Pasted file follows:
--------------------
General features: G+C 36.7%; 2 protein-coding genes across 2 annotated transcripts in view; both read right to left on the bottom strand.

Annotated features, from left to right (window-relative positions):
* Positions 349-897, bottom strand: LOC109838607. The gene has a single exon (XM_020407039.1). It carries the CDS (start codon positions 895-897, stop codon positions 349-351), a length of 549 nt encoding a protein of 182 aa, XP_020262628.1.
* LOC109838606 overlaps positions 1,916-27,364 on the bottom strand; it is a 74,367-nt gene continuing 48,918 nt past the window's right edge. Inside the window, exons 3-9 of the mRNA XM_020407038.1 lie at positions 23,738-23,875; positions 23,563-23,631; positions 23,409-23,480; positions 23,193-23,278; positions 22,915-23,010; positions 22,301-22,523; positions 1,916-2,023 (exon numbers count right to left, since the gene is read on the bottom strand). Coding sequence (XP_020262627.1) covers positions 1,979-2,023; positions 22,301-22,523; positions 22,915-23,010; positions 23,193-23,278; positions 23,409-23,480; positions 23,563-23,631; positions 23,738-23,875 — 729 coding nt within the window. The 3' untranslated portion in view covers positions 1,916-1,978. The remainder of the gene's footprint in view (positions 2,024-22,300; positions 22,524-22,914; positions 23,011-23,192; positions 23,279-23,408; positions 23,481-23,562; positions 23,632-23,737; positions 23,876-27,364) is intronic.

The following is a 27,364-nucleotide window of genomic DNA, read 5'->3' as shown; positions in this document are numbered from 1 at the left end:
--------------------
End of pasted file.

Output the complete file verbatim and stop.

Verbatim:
General features: G+C 36.7%; 2 protein-coding genes across 2 annotated transcripts in view; both read right to left on the bottom strand.

Annotated features, from left to right (window-relative positions):
* Positions 349-897, bottom strand: LOC109838607. The gene has a single exon (XM_020407039.1). It carries the CDS (start codon positions 895-897, stop codon positions 349-351), a length of 549 nt encoding a protein of 182 aa, XP_020262628.1.
* LOC109838606 overlaps positions 1,916-27,364 on the bottom strand; it is a 74,367-nt gene continuing 48,918 nt past the window's right edge. Inside the window, exons 3-9 of the mRNA XM_020407038.1 lie at positions 23,738-23,875; positions 23,563-23,631; positions 23,409-23,480; positions 23,193-23,278; positions 22,915-23,010; positions 22,301-22,523; positions 1,916-2,023 (exon numbers count right to left, since the gene is read on the bottom strand). Coding sequence (XP_020262627.1) covers positions 1,979-2,023; positions 22,301-22,523; positions 22,915-23,010; positions 23,193-23,278; positions 23,409-23,480; positions 23,563-23,631; positions 23,738-23,875 — 729 coding nt within the window. The 3' untranslated portion in view covers positions 1,916-1,978. The remainder of the gene's footprint in view (positions 2,024-22,300; positions 22,524-22,914; positions 23,011-23,192; positions 23,279-23,408; positions 23,481-23,562; positions 23,632-23,737; positions 23,876-27,364) is intronic.

The following is a 27,364-nucleotide window of genomic DNA, read 5'->3' as shown; positions in this document are numbered from 1 at the left end: